Every morning as Rabbi Samuel Graudenz prays, he asks for the safe return of Chandra Ann Levy.
"I can only pray, though the signs are not good, that God will find her alive and well," said the 85-year-old rabbi emeritus of Modesto's Conservative Congregation Beth Shalom, where Levy's parents are members.
Levy, a 24-year-old Jewish woman from Modesto, vanished suspiciously from Washington, D.C., earlier this month. A graduate student in public administration at the University of Southern California, she had just completed an internship with the federal Bureau of Prisons and was expected to return to Modesto May 9, in time for her graduation.
Graudenz, now retired and a resident at the Reutlinger Community for Jewish Living in Danville, said he had prepared the dark, curly-haired Levy for her bat mitzvah and was "deeply shocked" by her disappearance. "I knew her as a fantastic student and a beautiful, conscientious girl," he said.
Meanwhile, congregants at Beth Shalom have been aiding community efforts to find Levy, working with the Carole Sund-Carrington Memorial Reward Foundation, a Modesto-based group that helps families find loved ones. Soon after the disappearance, Robert and Susan Levy, Chandra's parents, contacted the foundation.
Levy was last seen publicly on April 30 when she canceled her membership at the Washington Sports Club near her apartment in Dupont Circle. Because there is no evidence of a crime, police are pursuing the disappearance as a missing persons case, said D.C. police officer Tony O'Leary.
Family and friends made contributions to the Carole Sund-Carrington foundation, offering a $25,000 reward for information leading to Levy's safe return. Contributors include Rep. Gary Condit (D-Modesto), who called Levy a "good friend" in a statement last week; the nature of their relationship is currently under investigation. Sen. Dianne Feinstein added another $5,000 to the fund last week.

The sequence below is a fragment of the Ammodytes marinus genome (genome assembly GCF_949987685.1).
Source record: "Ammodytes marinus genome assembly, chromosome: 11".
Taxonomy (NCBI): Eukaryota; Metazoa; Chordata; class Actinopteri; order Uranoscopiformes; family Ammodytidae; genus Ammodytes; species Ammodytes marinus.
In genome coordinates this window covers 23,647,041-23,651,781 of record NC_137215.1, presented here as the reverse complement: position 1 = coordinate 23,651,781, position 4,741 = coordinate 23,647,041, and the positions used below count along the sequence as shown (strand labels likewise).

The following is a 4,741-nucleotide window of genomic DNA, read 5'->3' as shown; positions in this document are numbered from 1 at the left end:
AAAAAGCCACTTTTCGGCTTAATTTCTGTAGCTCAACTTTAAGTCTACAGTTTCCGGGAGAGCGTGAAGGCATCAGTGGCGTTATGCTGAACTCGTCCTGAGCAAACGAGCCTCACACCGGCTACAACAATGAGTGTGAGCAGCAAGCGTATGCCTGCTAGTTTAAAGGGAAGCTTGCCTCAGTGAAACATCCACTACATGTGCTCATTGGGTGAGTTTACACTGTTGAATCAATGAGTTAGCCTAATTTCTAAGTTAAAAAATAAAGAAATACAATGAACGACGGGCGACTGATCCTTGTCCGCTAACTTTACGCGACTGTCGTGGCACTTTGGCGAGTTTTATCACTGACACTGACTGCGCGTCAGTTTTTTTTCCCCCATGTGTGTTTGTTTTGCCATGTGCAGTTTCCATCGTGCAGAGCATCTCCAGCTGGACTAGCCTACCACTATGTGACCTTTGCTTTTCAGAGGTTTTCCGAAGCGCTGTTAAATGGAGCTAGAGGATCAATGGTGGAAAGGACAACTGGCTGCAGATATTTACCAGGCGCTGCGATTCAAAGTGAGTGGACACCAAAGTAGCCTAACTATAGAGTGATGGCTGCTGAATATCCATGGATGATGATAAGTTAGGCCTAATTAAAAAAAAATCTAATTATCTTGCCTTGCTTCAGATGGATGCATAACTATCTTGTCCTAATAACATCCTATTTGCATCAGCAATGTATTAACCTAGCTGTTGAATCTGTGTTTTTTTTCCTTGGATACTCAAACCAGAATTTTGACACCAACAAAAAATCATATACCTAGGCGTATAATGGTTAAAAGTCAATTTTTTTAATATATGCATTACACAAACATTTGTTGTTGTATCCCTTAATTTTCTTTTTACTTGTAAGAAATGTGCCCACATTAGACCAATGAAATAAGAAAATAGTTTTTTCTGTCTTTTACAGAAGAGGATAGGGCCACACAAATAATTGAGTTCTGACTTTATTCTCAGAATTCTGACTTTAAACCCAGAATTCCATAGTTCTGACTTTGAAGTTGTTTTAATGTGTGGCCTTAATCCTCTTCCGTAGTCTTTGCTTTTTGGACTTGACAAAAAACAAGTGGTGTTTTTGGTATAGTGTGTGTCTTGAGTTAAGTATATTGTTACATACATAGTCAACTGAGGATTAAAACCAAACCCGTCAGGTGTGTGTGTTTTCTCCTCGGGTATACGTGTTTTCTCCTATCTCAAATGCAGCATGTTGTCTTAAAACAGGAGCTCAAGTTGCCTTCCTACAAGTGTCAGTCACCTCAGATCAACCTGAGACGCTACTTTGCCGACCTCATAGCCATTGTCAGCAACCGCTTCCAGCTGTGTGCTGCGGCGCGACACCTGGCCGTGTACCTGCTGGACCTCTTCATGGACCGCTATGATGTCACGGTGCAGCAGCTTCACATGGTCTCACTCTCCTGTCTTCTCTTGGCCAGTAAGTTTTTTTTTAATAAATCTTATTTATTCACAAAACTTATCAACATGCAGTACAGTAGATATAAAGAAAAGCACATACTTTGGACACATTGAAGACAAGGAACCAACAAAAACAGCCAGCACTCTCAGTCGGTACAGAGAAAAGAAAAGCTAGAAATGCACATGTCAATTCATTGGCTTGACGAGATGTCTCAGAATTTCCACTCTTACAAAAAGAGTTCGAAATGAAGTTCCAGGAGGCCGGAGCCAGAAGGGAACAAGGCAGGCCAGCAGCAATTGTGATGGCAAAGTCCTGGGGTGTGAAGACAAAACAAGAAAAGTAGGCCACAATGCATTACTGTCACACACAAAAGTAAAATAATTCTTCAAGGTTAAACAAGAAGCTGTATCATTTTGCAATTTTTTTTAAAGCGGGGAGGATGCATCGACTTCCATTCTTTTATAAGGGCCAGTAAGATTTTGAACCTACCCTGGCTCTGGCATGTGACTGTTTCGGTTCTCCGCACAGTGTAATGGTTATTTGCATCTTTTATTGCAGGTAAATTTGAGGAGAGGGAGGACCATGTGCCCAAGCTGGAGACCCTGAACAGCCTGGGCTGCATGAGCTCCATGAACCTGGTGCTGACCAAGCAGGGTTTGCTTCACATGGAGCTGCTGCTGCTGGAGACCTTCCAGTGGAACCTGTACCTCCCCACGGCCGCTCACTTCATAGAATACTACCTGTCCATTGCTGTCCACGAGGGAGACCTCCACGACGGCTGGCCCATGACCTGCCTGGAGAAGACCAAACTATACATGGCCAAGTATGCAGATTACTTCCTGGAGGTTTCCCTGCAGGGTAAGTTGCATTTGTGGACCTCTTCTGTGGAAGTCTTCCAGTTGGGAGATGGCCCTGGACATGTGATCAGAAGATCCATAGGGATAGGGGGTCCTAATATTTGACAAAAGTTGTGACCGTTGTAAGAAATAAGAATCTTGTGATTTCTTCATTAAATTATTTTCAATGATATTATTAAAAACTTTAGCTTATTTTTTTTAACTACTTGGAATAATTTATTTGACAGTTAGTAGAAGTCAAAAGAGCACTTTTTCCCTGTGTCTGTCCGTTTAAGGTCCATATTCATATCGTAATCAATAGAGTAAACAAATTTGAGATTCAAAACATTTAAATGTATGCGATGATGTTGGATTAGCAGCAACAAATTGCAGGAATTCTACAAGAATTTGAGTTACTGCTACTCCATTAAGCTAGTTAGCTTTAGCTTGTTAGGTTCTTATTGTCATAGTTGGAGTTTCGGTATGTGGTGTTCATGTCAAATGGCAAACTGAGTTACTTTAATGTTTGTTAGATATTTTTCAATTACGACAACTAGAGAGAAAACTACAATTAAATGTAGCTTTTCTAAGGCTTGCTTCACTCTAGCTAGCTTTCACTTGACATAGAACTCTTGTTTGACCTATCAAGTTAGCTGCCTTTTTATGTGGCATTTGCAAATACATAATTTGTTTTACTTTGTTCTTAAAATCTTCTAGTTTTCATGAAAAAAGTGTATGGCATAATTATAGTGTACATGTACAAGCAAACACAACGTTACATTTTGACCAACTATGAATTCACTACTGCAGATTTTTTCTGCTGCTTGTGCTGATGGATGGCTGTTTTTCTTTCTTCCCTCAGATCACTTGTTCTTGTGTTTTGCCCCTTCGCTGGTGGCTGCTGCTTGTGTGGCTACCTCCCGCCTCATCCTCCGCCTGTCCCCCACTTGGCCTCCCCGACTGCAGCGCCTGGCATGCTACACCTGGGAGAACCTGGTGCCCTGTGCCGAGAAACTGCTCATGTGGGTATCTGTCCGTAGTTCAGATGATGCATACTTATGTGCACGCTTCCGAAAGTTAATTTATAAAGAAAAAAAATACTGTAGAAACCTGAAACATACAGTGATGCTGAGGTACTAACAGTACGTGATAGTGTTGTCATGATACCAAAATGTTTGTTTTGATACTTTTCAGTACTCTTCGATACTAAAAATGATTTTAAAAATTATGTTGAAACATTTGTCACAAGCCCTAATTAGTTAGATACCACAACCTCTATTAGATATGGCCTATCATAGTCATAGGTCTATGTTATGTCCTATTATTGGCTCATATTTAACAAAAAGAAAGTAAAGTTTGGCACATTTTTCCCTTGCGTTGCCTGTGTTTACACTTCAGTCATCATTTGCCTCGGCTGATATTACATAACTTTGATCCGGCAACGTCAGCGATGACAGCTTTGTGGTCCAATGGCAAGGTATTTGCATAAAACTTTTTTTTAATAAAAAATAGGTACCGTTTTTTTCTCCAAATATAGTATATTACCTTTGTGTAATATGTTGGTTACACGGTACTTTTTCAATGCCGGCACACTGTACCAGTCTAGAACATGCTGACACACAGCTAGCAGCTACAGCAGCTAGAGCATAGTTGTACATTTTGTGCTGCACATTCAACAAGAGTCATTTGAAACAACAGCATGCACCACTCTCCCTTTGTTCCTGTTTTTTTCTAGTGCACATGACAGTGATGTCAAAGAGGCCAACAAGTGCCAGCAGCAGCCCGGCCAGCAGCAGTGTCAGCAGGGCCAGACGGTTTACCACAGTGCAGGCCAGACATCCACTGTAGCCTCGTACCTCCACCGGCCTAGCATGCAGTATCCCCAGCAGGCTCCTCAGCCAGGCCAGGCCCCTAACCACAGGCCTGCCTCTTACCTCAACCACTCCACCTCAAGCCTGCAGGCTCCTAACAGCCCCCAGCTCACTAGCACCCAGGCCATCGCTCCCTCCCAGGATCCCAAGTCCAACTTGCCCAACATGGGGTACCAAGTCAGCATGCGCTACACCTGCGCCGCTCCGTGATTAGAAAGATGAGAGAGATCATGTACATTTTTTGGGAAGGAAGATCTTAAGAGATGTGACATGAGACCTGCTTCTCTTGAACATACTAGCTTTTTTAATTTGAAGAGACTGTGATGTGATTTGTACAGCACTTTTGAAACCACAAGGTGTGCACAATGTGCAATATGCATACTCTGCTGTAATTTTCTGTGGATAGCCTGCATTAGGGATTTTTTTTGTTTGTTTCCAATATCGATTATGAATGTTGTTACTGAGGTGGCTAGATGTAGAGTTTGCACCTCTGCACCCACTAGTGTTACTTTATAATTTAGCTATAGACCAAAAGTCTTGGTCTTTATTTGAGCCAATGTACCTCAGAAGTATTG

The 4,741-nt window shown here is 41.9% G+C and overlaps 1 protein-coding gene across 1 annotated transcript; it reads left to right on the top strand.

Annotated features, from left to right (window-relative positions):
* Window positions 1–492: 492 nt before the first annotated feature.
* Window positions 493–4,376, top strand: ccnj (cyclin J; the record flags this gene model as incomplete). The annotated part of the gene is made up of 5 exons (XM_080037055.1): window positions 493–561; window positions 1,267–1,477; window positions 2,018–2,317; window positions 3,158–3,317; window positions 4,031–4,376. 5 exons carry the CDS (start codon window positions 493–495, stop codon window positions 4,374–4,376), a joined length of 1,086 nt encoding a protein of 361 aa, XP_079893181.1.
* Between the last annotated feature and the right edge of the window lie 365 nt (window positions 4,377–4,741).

Little is known about the missing woman's religious beliefs and involvement. However, some Beth Shalom congregants, including Doreen Goldman, admit to "disagreeing strongly" with Susan Levy because she is "a Jew with a belief in Christ." But that has not deterred Goldman and others from aiding the foundation and bringing attention to the family's plight.
Graudenz also confirmed that Susan Levy had what she called some "strange beliefs," but both he and Goldman were unsure if Chandra Levy shared those beliefs.
"She's a very nice girl, but she's also very hard to get close to," Goldman said about the missing woman. "She didn't really open up a lot."
Susan and Robert Levy did not return phone calls as of press time, but both have appeared extensively on national television and spoken to several media sources.
Paul Gordon, the rabbi at Beth Shalom since August, said he has been in touch with synagogues and rabbis in the D.C. area, requesting that they assist in the distribution of information regarding Levy's disappearance, "an important aspect in the search."
A candlelight vigil held Saturday in Levy's Washington neighborhood featured a D.C.-area rabbi, who said a prayer for the missing woman.
Levy's friend Jennifer Baker, herself a former intern in Washington, described Levy as a "dynamic, enthusiastic and energetic" person who liked to shop and go to movies. She said Levy had hoped to enter the FBI or work in law enforcement.
"It is out of character for her to just disappear," said Baker, "but I'm trying to stay positive and focused on bringing Chandra home."